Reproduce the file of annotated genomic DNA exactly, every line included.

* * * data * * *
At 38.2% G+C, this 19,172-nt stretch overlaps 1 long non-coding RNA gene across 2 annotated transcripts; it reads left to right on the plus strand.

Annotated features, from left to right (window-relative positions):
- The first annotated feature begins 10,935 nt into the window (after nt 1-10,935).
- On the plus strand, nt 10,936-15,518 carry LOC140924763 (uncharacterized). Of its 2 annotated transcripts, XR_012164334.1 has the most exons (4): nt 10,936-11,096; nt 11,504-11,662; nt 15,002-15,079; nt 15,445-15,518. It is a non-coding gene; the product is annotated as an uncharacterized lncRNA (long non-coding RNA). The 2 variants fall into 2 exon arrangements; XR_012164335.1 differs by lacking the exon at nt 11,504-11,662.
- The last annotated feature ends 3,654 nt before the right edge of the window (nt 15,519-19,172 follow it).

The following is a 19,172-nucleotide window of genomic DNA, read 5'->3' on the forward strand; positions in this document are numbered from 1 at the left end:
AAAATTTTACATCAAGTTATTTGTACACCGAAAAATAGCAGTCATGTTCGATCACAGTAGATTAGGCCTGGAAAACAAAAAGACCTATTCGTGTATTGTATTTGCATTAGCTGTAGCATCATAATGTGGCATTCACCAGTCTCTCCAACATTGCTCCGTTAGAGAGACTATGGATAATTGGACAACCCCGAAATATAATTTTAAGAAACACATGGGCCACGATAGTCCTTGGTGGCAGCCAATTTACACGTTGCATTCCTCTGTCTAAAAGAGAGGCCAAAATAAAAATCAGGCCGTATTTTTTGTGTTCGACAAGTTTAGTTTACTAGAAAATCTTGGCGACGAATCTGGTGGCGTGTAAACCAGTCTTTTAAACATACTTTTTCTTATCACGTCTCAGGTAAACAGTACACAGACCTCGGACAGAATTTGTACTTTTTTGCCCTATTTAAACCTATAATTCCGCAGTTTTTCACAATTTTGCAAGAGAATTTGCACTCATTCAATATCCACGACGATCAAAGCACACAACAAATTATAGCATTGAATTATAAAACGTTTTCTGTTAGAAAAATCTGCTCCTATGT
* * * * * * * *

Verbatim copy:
At 38.2% G+C, this 19,172-nt stretch overlaps 1 long non-coding RNA gene across 2 annotated transcripts; it reads left to right on the plus strand.

Annotated features, from left to right (window-relative positions):
- The first annotated feature begins 10,935 nt into the window (after nt 1-10,935).
- On the plus strand, nt 10,936-15,518 carry LOC140924763 (uncharacterized). Of its 2 annotated transcripts, XR_012164334.1 has the most exons (4): nt 10,936-11,096; nt 11,504-11,662; nt 15,002-15,079; nt 15,445-15,518. It is a non-coding gene; the product is annotated as an uncharacterized lncRNA (long non-coding RNA). The 2 variants fall into 2 exon arrangements; XR_012164335.1 differs by lacking the exon at nt 11,504-11,662.
- The last annotated feature ends 3,654 nt before the right edge of the window (nt 15,519-19,172 follow it).

The following is a 19,172-nucleotide window of genomic DNA, read 5'->3' on the forward strand; positions in this document are numbered from 1 at the left end:
AAAATTTTACATCAAGTTATTTGTACACCGAAAAATAGCAGTCATGTTCGATCACAGTAGATTAGGCCTGGAAAACAAAAAGACCTATTCGTGTATTGTATTTGCATTAGCTGTAGCATCATAATGTGGCATTCACCAGTCTCTCCAACATTGCTCCGTTAGAGAGACTATGGATAATTGGACAACCCCGAAATATAATTTTAAGAAACACATGGGCCACGATAGTCCTTGGTGGCAGCCAATTTACACGTTGCATTCCTCTGTCTAAAAGAGAGGCCAAAATAAAAATCAGGCCGTATTTTTTGTGTTCGACAAGTTTAGTTTACTAGAAAATCTTGGCGACGAATCTGGTGGCGTGTAAACCAGTCTTTTAAACATACTTTTTCTTATCACGTCTCAGGTAAACAGTACACAGACCTCGGACAGAATTTGTACTTTTTTGCCCTATTTAAACCTATAATTCCGCAGTTTTTCACAATTTTGCAAGAGAATTTGCACTCATTCAATATCCACGACGATCAAAGCACACAACAAATTATAGCATTGAATTATAAAACGTTTTCTGTTAGAAAAATCTGCTCCTATGT